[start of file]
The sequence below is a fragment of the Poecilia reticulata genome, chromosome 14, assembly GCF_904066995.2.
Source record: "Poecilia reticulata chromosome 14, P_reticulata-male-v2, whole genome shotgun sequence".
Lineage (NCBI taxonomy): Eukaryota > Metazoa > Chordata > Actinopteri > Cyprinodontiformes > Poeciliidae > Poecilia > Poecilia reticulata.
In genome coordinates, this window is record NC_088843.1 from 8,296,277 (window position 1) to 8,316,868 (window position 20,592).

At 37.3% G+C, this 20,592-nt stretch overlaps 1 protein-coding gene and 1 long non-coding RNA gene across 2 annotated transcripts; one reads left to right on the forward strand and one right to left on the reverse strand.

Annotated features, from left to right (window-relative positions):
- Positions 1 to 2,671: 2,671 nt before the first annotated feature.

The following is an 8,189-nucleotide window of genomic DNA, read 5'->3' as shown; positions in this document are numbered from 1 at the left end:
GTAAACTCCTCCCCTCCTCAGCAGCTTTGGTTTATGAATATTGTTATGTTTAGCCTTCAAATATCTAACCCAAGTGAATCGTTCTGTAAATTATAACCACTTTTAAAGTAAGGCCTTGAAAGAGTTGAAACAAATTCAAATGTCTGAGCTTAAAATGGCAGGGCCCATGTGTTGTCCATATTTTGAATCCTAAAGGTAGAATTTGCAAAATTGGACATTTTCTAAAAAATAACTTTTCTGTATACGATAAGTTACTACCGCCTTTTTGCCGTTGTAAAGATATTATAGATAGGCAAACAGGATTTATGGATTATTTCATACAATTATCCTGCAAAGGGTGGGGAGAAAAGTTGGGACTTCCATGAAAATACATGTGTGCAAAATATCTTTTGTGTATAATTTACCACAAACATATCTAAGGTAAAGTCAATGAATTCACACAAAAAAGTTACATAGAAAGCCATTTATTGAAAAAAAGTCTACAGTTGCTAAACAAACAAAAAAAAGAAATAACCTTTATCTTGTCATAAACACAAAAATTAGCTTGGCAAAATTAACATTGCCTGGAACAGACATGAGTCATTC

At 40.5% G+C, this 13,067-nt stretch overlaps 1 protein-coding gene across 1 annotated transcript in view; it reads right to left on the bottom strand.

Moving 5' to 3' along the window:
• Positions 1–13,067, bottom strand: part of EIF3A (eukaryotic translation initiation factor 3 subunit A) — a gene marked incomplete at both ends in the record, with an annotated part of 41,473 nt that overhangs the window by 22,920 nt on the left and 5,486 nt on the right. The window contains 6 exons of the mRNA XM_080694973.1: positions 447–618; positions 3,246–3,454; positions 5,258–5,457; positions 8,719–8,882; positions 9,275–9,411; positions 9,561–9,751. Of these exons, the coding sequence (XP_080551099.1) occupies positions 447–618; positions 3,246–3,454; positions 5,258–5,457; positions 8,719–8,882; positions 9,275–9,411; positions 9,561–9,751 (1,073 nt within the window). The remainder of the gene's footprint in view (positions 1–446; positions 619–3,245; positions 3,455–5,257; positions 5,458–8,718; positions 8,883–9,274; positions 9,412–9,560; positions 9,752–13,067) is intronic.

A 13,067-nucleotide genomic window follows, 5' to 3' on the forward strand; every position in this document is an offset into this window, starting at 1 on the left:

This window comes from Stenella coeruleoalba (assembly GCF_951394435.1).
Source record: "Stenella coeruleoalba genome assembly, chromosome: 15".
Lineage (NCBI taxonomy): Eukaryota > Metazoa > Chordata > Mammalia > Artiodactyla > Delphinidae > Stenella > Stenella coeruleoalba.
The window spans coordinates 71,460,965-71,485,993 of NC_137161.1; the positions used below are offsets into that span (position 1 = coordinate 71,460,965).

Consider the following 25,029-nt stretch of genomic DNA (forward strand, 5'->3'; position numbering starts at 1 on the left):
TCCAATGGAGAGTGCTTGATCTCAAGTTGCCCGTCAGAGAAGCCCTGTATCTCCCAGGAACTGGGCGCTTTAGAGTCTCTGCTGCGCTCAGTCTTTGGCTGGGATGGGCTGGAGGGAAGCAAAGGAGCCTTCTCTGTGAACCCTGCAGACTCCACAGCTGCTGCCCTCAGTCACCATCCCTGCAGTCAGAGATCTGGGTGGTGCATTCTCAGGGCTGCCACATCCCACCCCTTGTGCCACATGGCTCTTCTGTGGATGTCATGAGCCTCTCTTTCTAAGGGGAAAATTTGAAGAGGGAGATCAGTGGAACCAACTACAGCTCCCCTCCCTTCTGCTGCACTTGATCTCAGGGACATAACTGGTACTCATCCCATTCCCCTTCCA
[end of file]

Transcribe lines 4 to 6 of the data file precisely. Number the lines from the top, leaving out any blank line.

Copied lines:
In genome coordinates, this window is record NC_088843.1 from 8,296,277 (window position 1) to 8,316,868 (window position 20,592).

At 37.3% G+C, this 20,592-nt stretch overlaps 1 protein-coding gene and 1 long non-coding RNA gene across 2 annotated transcripts; one reads left to right on the forward strand and one right to left on the reverse strand.

Annotated features, from left to right (window-relative positions):